Since we’re managing time, imagine how much time would be wasted if your tea spilled into your laptop’s keyboard and ruined the hard drive behind it? Imagine how much time you would have to work to earn the money to replace the laptop? WHOA! So from now on, no fluid containers go within arm’s length of your computer or papers, unless they are spillproof. If you’re reading this right now and your mug is not spillproof, put it on the floor immediately. And research the cost of Logitech’s new spillproof, washable keyboard. Seriously.

Law No. 5: Environment determines productivity.

If you don’t already have your best environment figured out, try figuring it out right now. Think of sound, activity, air temperature, lighting, electrical outlets, and WIFI. Some like a very stimulating environment, at home, slouching on the couch with a laptop, while children, cats, and the TV are playing actively all around. Some find the time investment worthwhile to drive to a nearby coffee shop or library, to settle in a quiet corner and plug in for the afternoon. If you choose outdoor seating, be sure you use sunscreen, no matter how cool the day. If you have a quiet spot or office at home, you can control the sound, temperature, airflow, and lighting. And no one will hear your timer going off every 10-50 minutes.

Incorporate these 5 Laws of Time Management into your thinking, every day, every week, and notice your world change. Soon, you’ll have much less time stress and much more productivity. You’ll also be enjoying your non-work hours more. And let me know in the comments section below about the progress you’re making.

____________________
Kebba Buckley Button is a stress management expert and author of the award-winning Kebba booksbook, Discover the Secret Energized You, as well as the 2013 book, Peace Within: Your Peaceful Inner Core, Second Edition
. Her newest book, Sacred Meditation: Embracing the Divine, is available through her office. Just email SacredMeditation@kebba.com for more info. Like this article? Buy Kebba’s books by clicking the links! Reach the writer at kebba@kebba.com.Please Share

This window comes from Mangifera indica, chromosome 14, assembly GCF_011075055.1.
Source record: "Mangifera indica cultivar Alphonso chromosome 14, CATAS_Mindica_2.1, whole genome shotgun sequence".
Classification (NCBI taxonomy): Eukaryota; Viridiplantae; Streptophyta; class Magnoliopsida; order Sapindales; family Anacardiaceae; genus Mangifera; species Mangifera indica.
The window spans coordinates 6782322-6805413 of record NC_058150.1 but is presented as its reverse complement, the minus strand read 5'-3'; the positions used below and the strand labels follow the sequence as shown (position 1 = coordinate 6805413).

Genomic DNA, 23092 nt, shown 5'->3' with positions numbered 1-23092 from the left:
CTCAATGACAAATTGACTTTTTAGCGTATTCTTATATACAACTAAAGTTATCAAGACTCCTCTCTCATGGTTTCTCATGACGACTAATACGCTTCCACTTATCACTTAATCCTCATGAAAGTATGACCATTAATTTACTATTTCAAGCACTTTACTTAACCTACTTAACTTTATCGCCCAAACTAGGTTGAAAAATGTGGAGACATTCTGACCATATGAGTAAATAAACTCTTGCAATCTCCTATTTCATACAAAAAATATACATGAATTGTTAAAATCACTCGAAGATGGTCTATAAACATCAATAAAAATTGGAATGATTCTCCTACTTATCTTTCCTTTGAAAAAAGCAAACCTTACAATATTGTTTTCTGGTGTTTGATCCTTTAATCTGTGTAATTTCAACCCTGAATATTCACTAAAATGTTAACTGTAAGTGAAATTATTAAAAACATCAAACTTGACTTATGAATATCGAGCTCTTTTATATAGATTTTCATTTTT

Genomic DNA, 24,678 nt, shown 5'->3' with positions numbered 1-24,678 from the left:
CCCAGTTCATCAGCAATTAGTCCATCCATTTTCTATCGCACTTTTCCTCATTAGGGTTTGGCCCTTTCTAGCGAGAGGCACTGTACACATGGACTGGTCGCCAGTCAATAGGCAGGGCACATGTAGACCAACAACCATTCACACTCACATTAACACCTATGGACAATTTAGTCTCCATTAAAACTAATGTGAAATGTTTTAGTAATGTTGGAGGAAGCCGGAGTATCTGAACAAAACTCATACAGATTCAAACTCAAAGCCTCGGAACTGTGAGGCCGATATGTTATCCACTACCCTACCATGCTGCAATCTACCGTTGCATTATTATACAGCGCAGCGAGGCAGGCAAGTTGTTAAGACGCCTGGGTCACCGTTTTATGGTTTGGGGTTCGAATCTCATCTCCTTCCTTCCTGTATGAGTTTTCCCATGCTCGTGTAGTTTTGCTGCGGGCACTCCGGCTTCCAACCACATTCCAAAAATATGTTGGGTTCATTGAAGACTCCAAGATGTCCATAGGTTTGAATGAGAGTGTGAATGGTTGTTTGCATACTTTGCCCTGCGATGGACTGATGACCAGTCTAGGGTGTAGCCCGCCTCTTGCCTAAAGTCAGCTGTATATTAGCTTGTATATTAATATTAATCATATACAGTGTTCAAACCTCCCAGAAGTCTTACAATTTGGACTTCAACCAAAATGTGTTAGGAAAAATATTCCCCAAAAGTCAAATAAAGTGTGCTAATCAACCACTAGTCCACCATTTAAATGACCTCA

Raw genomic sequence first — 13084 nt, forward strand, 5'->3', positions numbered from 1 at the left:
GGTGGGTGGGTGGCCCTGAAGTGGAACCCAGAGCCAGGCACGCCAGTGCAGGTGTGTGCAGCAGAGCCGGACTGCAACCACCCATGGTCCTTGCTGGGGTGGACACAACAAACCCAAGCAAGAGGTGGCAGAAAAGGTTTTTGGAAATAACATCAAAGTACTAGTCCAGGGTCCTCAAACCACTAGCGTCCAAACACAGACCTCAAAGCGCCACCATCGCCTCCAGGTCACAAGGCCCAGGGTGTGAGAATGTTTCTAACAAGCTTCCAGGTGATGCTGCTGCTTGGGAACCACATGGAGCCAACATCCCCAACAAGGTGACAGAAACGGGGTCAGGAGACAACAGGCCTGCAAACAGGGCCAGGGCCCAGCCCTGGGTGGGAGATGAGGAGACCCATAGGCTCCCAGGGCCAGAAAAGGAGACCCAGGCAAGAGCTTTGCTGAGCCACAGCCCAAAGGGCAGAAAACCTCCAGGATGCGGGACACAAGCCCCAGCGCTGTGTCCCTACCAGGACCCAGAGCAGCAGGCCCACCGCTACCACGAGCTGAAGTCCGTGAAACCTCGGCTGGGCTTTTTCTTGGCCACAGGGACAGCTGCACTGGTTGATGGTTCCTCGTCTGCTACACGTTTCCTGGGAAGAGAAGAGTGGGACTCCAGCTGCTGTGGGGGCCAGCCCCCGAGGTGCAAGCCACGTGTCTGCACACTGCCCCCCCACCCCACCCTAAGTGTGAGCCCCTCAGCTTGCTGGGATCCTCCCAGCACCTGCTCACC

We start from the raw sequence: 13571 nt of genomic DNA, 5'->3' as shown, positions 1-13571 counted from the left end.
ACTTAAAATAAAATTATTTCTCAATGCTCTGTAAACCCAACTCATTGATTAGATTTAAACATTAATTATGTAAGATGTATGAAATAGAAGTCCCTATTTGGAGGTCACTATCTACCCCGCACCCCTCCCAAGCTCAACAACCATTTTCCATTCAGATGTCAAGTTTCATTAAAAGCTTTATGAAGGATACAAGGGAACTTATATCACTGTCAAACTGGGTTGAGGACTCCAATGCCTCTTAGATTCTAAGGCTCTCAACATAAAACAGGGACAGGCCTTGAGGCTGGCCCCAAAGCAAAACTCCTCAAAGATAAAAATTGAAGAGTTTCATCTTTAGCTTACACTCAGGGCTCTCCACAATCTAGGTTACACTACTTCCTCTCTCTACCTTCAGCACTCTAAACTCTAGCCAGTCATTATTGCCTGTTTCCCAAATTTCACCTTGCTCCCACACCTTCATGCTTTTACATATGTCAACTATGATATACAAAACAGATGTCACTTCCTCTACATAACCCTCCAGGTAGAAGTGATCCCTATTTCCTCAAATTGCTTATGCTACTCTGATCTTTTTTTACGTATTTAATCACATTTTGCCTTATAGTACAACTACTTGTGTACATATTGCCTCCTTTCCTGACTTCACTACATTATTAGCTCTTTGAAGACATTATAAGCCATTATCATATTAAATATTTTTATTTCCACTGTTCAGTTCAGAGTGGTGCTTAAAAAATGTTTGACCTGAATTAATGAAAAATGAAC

Advertisements
This entry was posted in Kebba Buckley Button, Uncategorized and tagged , , , , , . Bookmark the permalink.

4 Responses to Beating Time Stress: 5 Laws of Time Management for Writers

  1. wxyz63 says:

    Kebba, I have never read the 50 minute deadline trick, and I’m excited to try it. Thanks for writing a very helpful article for those of us terrified of facing a blank page.

    Liked by 2 people

  2. Marcie Brock says:

    When I find myself procrastinating and having a really difficult time getting started, I do what seems almost the opposite of the 50-minute idea. I set a timer for 15 minutes and tell myself that of course I can do just 15 minutes. Usually by the time the timer goes off, I’m into my project and will keep working on it. Great post, Kebba!

    Liked by 1 person

    • Marcie Brock, that’s fascinating! Thank you for sharing it. So that’s the “I only have to do 15 minutes” Method, but then you’re in gear. I love it! May I use that in future pieces? I can use your name or not, as you like.

      Like

Leave a Reply

Fill in your details below or click an icon to log in:

WordPress.com Logo

You are commenting using your WordPress.com account. Log Out / Change )

Twitter picture

You are commenting using your Twitter account. Log Out / Change )

Facebook photo

You are commenting using your Facebook account. Log Out / Change )

Google+ photo

You are commenting using your Google+ account. Log Out / Change )

Connecting to %s